In step with today’s Justice Department approval of the T-Mobile and Sprint merger, Dish has confirmed that it intends to pursue a new path beyond satellite television: it’s going to replace Sprint as the fourth major US carrier. The company has agreed to what it calls a “transformative transaction” with the DOJ, T-Mobile, and Sprint that will see it acquire Sprint’s prepaid businesses (and customers), acquire a portion of Sprint’s 800MHz spectrum, and gain complete access to the “new” T-Mobile’s network for seven years.
Dish already possesses a valuable pool of spectrum that it has done very little with up to this point, but that all changes now, according to CEO Charlie Ergen. He’d have you believe that the T-Mobile and Sprint merger — and the divestitures that Dish was able to take from it — is just what his company has been waiting for. The Justice Department directly acknowledged today that it would have tried to kill the $26 billion merger if this deal hadn’t been reached.
“These developments are the fulfillment of more than two decades’ worth of work and more than $21 billion in spectrum investments intended to transform Dish into a connectivity company,” Ergen said in a press release. “Taken together, these opportunities will set the stage for our entry as the nation’s fourth facilities-based wireless competitor and accelerate our work to launch the country’s first standalone 5G broadband network.”
About that 5G network: Dish is committing to “deploy a facilities-based 5G broadband network capable of serving 70 percent of the U.S. population by June 2023.” It has asked the Federal Communications Commission to modify its spectrum licenses in accordance with this plan. Before today’s news, the company was fast approaching deadlines where it risked losing some licenses if it didn’t actually start doing anything with its vast spectrum holdings.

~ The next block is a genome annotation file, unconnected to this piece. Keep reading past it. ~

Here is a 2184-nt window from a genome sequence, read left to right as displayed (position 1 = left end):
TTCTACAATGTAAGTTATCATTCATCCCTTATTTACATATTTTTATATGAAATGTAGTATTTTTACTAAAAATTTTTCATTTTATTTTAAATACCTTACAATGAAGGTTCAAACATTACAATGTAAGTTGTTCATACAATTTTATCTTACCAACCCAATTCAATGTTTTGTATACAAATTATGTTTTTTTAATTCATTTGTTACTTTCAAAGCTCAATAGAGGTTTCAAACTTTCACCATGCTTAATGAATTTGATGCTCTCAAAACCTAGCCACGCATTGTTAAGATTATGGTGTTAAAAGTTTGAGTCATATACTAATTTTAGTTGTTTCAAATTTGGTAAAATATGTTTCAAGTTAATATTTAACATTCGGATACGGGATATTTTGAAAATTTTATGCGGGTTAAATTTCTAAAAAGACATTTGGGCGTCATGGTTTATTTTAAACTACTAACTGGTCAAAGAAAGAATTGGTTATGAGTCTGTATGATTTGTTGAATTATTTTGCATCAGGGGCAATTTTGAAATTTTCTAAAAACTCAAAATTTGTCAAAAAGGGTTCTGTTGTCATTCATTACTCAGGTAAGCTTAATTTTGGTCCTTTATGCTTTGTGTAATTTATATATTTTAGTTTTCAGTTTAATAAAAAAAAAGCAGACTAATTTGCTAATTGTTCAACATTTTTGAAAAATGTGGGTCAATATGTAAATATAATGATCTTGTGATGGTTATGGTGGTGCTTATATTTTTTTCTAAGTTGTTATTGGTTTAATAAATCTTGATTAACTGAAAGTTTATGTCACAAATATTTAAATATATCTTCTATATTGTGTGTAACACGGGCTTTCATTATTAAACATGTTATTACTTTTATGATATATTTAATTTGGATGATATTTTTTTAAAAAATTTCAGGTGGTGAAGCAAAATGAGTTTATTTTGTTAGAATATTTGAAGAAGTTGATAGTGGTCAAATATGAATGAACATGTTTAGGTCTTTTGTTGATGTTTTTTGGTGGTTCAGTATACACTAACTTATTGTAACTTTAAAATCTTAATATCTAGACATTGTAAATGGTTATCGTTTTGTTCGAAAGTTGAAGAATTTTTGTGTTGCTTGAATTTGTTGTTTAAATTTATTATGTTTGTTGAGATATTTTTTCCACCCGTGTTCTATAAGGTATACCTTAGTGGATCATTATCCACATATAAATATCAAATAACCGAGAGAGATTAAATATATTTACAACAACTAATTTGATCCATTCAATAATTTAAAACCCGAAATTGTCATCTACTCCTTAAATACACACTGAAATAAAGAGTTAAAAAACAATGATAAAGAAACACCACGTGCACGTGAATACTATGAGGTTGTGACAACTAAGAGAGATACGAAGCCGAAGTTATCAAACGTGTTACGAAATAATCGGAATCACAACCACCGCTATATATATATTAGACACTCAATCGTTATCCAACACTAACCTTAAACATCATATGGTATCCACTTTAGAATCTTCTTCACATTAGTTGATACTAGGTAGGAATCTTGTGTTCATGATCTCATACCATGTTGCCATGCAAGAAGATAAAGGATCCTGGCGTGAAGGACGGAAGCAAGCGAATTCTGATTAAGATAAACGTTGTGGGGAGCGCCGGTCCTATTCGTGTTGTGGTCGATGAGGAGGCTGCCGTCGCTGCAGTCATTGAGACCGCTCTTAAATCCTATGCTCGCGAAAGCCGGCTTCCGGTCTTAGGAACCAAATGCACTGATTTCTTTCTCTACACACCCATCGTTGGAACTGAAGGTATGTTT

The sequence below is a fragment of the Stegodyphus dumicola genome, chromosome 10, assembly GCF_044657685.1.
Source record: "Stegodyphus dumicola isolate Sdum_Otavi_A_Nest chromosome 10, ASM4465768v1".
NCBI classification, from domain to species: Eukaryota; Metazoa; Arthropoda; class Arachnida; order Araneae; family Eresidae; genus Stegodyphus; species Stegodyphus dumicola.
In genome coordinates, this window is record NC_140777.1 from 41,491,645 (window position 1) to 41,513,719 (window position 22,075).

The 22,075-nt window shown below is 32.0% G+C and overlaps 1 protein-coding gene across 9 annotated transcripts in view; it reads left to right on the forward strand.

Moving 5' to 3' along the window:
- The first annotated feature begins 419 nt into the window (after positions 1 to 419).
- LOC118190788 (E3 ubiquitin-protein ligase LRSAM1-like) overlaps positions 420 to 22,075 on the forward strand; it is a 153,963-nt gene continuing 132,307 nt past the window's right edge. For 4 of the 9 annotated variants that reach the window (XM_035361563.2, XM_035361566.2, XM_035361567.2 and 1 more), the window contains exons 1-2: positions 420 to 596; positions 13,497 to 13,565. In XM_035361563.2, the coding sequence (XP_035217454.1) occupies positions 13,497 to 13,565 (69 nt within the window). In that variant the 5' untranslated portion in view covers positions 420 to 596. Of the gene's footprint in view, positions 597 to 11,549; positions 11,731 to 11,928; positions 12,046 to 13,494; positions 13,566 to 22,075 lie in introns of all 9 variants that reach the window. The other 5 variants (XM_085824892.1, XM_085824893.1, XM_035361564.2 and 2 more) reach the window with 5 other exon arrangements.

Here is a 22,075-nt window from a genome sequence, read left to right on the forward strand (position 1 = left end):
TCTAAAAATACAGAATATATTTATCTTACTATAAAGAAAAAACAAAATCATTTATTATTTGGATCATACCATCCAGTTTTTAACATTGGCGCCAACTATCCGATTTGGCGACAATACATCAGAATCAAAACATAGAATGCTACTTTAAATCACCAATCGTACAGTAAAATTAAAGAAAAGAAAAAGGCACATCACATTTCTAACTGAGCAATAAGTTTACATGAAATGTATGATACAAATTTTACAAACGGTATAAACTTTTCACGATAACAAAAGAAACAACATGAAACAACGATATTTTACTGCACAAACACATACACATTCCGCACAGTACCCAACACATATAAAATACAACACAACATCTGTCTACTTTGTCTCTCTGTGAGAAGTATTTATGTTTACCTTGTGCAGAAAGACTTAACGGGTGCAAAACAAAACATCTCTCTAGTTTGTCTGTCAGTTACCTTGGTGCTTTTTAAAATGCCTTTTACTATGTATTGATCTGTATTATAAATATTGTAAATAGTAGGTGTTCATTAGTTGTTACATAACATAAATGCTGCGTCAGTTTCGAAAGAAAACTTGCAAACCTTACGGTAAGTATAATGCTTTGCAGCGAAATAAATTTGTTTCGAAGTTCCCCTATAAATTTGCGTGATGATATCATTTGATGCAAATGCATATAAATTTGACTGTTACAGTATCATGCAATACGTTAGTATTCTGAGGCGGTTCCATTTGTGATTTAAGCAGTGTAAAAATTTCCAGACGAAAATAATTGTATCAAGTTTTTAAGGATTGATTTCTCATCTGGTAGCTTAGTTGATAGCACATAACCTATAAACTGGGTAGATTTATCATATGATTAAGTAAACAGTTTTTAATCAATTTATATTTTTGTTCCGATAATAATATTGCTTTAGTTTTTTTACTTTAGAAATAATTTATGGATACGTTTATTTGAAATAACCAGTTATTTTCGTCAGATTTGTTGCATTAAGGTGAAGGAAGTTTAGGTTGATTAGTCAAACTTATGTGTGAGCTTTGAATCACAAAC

Building a network takes enormous time and investment, so in the interim, Dish’s customers will all be riding on the combined T-Mobile and Sprint network. The agreement will allow them to move “seamlessly between T-Mobile’s nationwide network and Dish’s new independent 5G broadband network” whenever the latter is up and running.
If the T-Mobile and Sprint merger overcomes a challenge from state AGs and successfully closes, Dish will immediately take over Sprint’s various prepaid businesses and instantly gain “9.3 million customers in all 50 states and Puerto Rico.” Four hundred employees will also transfer over to Dish, “as will the more than 400 employees and nationwide independent retail network that supports more than 7,500 retail outlets.” Dish also gets the option of taking over any cell towers, network equipment, and retail assets that are set to be decommissioned due to the merger process.
None of this comes free, naturally. Dish is paying $1.4 billion for Sprint’s prepaid operation and $3.6 billion for the chunk of spectrum it’s getting. (T-Mobile also secured itself an option to lease some of Dish’s own 600MHz spectrum.) It’s interesting that the company is focused on a standalone 5G network; it’s obviously counting on a reasonably fast buildout since it’ll lose the fallback of T-Mobile’s LTE in seven years.
We still know nothing about Dish’s plans for pricing or how it might bundle its satellite and mobile services. And there’s always the prospect that Dish might just end up selling its mobile business to another huge company a few years down the road. But with traditional pay TV in decline, this new path could end up being critical to Dish’s future.
Either way, this merger is dramatically reshaping the US wireless industry. If all goes according to plan, the “big four” carriers will eventually be Verizon, the New T-Mobile, AT&T, and Dish Network. Should Dish’s lofty goals fail to materialize, the Justice Department’s feared outcome of reduced consumer choice could still come true. To that end, Dish says: “if Dish fails to meet its 5G deployment deadlines, Dish will make voluntary contributions to the US Treasury of up to $2.2 billion.”